Although most people recognize that soda may pose health risks, many are unaware of the damaging effects of other ‘sugary’ beverages, such as fruit and sports drinks. (It was the topic of a Cancer Research Update last month.)canstockphoto14236519

It’s easy to gain weight from drinking sweetened beverages, and since obesity is linked to increased cancer risk, decreasing consumption of these drinks can help you both lose weight and decrease your cancer risk.

However, if you’re like me, you might not enjoy drinking plain water. This can make it challenging to cut back on sweetened beverages.

If you regularly drink juice, soda or sports drinks, start by using smaller sized cups and set goals to wean yourself off rather than going cold-turkey. For example, instead of 3 cups per day, reduce the amount to 1 cup per day, then after a week or two, reduce the amount further to 1 cup every other day. Write out a plan that will allow you to wean off of the beverage completely (or to only 1 time per week) over the next few months. I have seen this strategy work very well for patients of mine – it’s easier to adapt if you change your behaviors slowly.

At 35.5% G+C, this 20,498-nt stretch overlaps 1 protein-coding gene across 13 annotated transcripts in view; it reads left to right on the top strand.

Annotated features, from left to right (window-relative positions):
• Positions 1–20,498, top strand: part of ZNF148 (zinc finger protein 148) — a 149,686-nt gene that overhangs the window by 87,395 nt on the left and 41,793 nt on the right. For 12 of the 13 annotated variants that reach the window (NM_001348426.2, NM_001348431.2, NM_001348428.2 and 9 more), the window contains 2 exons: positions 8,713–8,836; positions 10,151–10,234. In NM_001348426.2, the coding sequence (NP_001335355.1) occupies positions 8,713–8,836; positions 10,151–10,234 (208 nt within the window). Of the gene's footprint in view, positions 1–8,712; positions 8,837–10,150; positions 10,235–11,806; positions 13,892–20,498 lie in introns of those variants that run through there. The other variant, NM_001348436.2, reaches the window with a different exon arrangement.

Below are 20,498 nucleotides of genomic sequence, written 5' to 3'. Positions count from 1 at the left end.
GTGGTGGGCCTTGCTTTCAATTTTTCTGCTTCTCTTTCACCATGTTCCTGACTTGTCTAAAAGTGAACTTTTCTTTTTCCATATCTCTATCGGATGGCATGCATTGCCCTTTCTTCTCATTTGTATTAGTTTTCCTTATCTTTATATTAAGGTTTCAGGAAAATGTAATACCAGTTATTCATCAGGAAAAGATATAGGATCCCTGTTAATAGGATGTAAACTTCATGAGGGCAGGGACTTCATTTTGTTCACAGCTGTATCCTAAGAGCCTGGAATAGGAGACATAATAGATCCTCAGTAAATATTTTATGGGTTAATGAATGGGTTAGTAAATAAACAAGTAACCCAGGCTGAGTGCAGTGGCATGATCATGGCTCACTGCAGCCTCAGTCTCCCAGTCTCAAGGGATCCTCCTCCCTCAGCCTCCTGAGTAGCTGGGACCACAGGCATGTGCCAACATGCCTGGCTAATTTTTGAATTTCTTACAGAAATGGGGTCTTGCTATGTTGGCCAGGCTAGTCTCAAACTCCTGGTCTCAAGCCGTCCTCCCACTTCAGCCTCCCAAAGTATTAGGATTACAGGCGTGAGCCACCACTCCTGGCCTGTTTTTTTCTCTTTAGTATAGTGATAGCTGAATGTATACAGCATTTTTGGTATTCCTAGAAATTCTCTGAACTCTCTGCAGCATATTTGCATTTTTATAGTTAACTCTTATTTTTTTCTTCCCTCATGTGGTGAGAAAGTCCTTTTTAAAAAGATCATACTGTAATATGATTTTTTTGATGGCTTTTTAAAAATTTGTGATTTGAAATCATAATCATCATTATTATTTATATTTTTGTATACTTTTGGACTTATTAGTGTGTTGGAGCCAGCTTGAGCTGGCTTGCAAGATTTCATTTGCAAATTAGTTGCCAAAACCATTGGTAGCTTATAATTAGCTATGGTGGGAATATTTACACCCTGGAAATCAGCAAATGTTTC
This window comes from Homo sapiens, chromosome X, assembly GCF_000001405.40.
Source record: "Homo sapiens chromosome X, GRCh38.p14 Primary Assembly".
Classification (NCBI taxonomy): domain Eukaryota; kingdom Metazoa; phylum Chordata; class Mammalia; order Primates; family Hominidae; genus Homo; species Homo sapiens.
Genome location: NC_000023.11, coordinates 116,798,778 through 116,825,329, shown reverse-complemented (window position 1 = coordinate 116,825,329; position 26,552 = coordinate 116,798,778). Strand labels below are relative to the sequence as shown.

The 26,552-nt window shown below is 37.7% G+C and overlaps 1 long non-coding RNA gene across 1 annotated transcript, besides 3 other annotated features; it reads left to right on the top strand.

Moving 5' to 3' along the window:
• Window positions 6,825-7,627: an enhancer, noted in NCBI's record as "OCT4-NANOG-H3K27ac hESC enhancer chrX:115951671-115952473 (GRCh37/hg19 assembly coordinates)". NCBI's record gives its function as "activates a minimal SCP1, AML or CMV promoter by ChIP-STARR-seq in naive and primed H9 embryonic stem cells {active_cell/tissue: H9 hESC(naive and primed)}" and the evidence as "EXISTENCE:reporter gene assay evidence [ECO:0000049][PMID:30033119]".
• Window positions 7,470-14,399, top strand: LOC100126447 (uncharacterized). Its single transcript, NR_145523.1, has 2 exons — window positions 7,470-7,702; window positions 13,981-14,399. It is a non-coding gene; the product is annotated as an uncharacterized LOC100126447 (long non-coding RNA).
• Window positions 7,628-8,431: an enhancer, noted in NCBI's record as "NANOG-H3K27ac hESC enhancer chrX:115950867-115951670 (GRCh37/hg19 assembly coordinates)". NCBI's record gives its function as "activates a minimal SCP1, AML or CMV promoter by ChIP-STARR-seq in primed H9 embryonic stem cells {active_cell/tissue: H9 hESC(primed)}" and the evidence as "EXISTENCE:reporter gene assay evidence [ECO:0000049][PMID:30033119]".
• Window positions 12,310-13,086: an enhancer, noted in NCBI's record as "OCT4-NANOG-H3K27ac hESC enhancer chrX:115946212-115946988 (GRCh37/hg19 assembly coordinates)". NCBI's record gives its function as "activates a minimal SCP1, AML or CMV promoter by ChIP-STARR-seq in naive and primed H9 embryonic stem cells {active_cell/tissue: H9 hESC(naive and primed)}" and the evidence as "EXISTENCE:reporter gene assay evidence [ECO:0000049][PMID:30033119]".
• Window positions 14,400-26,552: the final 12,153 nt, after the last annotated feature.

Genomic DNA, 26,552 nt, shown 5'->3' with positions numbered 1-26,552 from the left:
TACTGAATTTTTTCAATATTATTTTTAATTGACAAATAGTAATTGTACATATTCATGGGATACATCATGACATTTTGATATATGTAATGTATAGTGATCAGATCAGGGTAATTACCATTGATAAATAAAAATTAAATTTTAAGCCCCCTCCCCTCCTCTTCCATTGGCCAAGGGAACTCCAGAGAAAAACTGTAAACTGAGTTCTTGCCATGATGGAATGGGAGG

In addition to cutting back, find low-sugar beverage alternatives you enjoy to have instead. Here are some of my favorite alternatives to sugary drinks that are still full of flavor, and just a tad sweet:

Iced teas – Try out different types of tea until you find one you like (or continually change it up so you don’t get bored). Some great options are mint, passion tea, hibiscus, chai or black raspberry. Make a big batch on the weekend and keep it in a large pitcher in your fridge. If you still need a little sweetness, add just a teaspoon of honey or agave to your tea (or one tablespoon for the pitcher). Some of these teas, like chai, taste great with a little skim or almond milk.

Flavor your water with fruit – You can simply add fresh lemon or lime, but if you’re looking for sweeter flavors, try combinations like fresh pineapple and mint, pear with fresh ginger and a cinnamon stick, or a handful or any frozen berries (which helps cut the cost of using lots of fresh fruit). Most fruit will stay fine for a week when kept in the fridge, so you can keep adding water to the pitcher as it empties (and change out for new fruit once a week). For more ideas, read this  blog I wrote on flavoring your own water.

Sparkling water and juice – Instead of a full glass of fruit juice, fill your cup with sparkling water and add just a splash of your favorite juice (orange, grapefruit, pineapple or cranberry are all good options).

canstockphoto7522520It’s also worth purchasing a glass pitcher with a spout at the bottom that fits in your fridge. This makes it convenient and easy to grab a healthier drink.

What are your favorite ways to stay hydrated with less sugar?

Sonja Goedkoop, MSPH, RD, is a clinical dietitian at the Massachusetts General Hospital Weight Center. She has a passion for promoting a healthy lifestyle and reducing obesity through improved nutrition and physical activity. You can follow her @SonjaGoedkoopRD on twitter.